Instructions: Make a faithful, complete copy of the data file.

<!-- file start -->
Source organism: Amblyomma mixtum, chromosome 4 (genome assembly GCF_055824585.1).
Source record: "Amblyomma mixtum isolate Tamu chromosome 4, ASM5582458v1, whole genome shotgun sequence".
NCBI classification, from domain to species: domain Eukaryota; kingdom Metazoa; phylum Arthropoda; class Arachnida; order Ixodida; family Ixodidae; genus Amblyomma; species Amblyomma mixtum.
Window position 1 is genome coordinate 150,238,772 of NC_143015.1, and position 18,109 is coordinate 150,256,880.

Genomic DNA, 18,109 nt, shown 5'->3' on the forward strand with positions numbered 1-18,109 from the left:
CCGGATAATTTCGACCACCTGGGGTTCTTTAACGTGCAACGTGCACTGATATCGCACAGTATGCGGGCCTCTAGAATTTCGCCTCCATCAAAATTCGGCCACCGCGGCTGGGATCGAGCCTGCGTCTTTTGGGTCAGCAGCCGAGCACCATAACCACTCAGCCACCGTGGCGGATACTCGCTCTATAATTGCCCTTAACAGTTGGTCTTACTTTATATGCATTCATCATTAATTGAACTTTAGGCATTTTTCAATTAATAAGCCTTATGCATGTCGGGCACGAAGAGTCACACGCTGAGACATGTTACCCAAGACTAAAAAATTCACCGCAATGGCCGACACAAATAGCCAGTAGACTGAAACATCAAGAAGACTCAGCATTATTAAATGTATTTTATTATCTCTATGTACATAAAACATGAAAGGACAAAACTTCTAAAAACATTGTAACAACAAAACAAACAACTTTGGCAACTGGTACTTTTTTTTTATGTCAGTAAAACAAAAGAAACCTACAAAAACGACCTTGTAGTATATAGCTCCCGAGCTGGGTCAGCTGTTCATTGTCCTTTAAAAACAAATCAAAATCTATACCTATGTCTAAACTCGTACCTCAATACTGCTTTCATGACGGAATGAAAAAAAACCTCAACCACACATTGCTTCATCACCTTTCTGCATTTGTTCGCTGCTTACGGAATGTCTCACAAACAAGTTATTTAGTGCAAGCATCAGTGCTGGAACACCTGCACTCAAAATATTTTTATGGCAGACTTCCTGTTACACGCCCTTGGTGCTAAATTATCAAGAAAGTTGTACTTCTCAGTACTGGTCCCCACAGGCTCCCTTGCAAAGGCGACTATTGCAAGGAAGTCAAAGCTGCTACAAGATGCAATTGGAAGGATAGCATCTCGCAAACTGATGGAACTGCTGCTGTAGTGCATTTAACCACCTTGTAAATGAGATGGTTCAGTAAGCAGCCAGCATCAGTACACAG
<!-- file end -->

Source organism: Amblyomma mixtum, chromosome 4 (genome assembly GCF_055824585.1).
Source record: "Amblyomma mixtum isolate Tamu chromosome 4, ASM5582458v1, whole genome shotgun sequence".
NCBI classification, from domain to species: domain Eukaryota; kingdom Metazoa; phylum Arthropoda; class Arachnida; order Ixodida; family Ixodidae; genus Amblyomma; species Amblyomma mixtum.
Window position 1 is genome coordinate 150,238,772 of NC_143015.1, and position 18,109 is coordinate 150,256,880.

Genomic DNA, 18,109 nt, shown 5'->3' on the forward strand with positions numbered 1-18,109 from the left:
CCGGATAATTTCGACCACCTGGGGTTCTTTAACGTGCAACGTGCACTGATATCGCACAGTATGCGGGCCTCTAGAATTTCGCCTCCATCAAAATTCGGCCACCGCGGCTGGGATCGAGCCTGCGTCTTTTGGGTCAGCAGCCGAGCACCATAACCACTCAGCCACCGTGGCGGATACTCGCTCTATAATTGCCCTTAACAGTTGGTCTTACTTTATATGCATTCATCATTAATTGAACTTTAGGCATTTTTCAATTAATAAGCCTTATGCATGTCGGGCACGAAGAGTCACACGCTGAGACATGTTACCCAAGACTAAAAAATTCACCGCAATGGCCGACACAAATAGCCAGTAGACTGAAACATCAAGAAGACTCAGCATTATTAAATGTATTTTATTATCTCTATGTACATAAAACATGAAAGGACAAAACTTCTAAAAACATTGTAACAACAAAACAAACAACTTTGGCAACTGGTACTTTTTTTTTATGTCAGTAAAACAAAAGAAACCTACAAAAACGACCTTGTAGTATATAGCTCCCGAGCTGGGTCAGCTGTTCATTGTCCTTTAAAAACAAATCAAAATCTATACCTATGTCTAAACTCGTACCTCAATACTGCTTTCATGACGGAATGAAAAAAAACCTCAACCACACATTGCTTCATCACCTTTCTGCATTTGTTCGCTGCTTACGGAATGTCTCACAAACAAGTTATTTAGTGCAAGCATCAGTGCTGGAACACCTGCACTCAAAATATTTTTATGGCAGACTTCCTGTTACACGCCCTTGGTGCTAAATTATCAAGAAAGTTGTACTTCTCAGTACTGGTCCCCACAGGCTCCCTTGCAAAGGCGACTATTGCAAGGAAGTCAAAGCTGCTACAAGATGCAATTGGAAGGATAGCATCTCGCAAACTGATGGAACTGCTGCTGTAGTGCATTTAACCACCTTGTAAATGAGATGGTTCAGTAAGCAGCCAGCATCAGTACACAG